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Pre-Crisis vs. Post-Crisis Planning: Confronting Life’s Unknowns by Beatitudes

As we talk with those considering residency at Beatitudes Campus, we often address the issues of the future and take a look at our licensed healthcare settings as a part of the conversation.  Many of you expressed those concerns as we originally met with you.  Even though you’re already a resident, it still bears repeating that we need to continue to have a plan for the future.

“Planning for a crisis”: it almost sounds like an oxymoron. But as we grow older, it becomes a matter of practicality. Yes, we’d all like to think that we will be healthy and able-bodied for the rest of our lives, but unfortunately, that’s not always the case.  Resident after resident here at Beatitudes Campus has come to us with that inevitability in mind.  That’s where planning for a crisis comes into play.

I was reading Brad Breeding’s (MyLifeSite) blog and he discussed that he was recently talking with a friend whose 84-year-old father had suffered a sudden health emergency, which necessitated life-saving surgery followed by several weeks in the hospital. As the day of his discharge approached, the family was frantically trying to determine a “plan.” They had to make arrangements for their father to be transferred to an inpatient rehabilitation facility in a city that was over an hour from home; they had to make provisions for their elderly mother so that she could be both cared for and close to her husband of 57 years in the rehab facility. Needless to say, it was a stressful time for everyone in the family.

This is an all too familiar story that can be told by millions of people across the country with only slight modifications of the details. While some people are quite proactive about things like saving for retirement or creating a will, many people, unfortunately, do little to prepare for a health emergency in advance. Instead, families are forced to go into crisis mode to deal with the unexpected circumstances that have arisen.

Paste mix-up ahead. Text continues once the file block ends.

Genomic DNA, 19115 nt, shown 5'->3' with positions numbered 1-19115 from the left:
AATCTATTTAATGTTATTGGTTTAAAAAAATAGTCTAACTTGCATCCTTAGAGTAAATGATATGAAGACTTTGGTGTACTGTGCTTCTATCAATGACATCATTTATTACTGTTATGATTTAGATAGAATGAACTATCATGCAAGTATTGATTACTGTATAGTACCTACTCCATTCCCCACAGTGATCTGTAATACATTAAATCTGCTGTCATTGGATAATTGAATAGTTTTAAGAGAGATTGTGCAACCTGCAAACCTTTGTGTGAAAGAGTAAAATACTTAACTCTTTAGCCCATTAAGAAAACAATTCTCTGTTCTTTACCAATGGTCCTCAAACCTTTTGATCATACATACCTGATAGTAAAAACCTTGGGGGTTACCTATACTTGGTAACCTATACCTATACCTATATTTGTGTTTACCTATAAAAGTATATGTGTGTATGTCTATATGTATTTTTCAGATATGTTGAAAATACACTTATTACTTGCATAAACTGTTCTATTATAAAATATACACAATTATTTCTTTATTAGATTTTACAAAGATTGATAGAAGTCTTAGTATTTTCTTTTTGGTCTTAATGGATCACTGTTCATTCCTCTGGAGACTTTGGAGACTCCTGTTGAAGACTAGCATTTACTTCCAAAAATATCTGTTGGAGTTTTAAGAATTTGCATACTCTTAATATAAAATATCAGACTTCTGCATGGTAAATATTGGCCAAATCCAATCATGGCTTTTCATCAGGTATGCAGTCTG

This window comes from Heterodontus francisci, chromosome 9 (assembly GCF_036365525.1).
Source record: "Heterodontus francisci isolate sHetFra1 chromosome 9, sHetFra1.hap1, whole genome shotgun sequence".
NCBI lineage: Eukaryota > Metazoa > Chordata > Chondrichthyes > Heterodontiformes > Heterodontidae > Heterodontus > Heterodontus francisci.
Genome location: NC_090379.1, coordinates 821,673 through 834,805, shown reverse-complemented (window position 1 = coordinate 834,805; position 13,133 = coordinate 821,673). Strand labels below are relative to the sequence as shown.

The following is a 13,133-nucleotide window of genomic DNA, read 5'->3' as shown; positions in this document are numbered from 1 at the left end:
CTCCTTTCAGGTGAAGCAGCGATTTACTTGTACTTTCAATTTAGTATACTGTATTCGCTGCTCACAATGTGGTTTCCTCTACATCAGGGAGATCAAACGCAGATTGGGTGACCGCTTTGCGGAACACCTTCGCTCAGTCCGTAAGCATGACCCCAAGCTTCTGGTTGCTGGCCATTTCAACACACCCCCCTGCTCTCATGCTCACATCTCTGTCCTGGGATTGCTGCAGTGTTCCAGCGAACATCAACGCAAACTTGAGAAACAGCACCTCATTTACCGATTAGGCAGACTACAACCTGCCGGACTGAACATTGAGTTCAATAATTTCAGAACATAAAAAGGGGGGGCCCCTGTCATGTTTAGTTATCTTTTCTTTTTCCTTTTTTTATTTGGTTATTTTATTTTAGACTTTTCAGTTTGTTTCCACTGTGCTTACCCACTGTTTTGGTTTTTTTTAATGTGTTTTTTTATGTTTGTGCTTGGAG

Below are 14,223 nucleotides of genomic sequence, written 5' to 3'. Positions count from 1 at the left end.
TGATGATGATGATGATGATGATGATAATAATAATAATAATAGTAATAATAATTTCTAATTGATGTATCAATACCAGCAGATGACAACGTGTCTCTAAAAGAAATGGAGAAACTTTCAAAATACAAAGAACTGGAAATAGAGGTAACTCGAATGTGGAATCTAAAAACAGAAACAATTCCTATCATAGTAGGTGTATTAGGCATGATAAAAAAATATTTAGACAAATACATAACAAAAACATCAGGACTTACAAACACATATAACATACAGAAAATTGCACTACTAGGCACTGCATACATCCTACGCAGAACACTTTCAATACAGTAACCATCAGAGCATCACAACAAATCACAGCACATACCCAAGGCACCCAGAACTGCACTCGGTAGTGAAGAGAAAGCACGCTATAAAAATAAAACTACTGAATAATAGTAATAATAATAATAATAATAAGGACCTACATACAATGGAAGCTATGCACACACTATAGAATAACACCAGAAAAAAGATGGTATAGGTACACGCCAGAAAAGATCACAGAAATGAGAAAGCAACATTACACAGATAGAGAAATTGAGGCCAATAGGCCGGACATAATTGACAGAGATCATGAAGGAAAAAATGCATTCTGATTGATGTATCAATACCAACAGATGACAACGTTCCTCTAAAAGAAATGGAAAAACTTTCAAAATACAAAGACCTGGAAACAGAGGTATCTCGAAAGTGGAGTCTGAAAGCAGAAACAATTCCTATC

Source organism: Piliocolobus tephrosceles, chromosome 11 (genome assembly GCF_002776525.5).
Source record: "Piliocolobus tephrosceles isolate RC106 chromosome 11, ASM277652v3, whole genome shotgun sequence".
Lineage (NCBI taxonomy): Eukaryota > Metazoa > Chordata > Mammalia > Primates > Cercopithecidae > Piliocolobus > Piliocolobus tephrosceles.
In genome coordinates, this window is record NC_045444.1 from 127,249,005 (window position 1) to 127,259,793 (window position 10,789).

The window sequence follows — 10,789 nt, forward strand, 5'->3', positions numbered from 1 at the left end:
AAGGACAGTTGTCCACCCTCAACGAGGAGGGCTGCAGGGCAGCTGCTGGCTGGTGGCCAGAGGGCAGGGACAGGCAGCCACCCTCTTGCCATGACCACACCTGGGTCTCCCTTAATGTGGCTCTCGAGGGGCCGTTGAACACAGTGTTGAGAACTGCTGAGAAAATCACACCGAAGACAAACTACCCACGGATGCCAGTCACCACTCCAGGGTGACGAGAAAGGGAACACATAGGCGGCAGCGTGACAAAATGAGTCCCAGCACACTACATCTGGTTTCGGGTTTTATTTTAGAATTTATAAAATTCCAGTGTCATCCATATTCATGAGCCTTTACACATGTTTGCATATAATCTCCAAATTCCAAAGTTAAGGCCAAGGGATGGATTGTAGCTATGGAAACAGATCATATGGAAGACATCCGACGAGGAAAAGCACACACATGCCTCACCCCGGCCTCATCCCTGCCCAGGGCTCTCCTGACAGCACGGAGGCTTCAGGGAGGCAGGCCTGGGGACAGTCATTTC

This is referred to as post-crisis planning.  It’s the, “Oh no! What do we do now?” situation that so many families find themselves in when an aging parent has a health emergency such as falling and breaking a hip or having a stroke.

While most major hospitals will have social workers on staff to help you navigate the complexities of the process, there is an avalanche of questions and issues that still have to be addressed in these cases.  I can’t tell you how many times over the course of my career, I have had families sitting in my office telling me they wished there had been a plan in place.  

The goal of pre-crisis planning is for the senior and their family to answer many of these questions in advance and therefore alleviate some of the stressors that accompany a healthcare emergency. Pre-crisis planning empowers seniors to take control and make their own choices before a serious health situation arises.  Among other things, this planning includes things like creating a will and advance directives so your loved ones and healthcare providers understand your wishes, but pre-crisis planning goes a step further. Here are some suggestions and items I would encourage you to explore in your future planning now that you live on campus:

  • Becoming familiar with Be at Home (Beatitudes Medicare-certified home care and Beatitudes at Home non-medical assistance) right here on campus.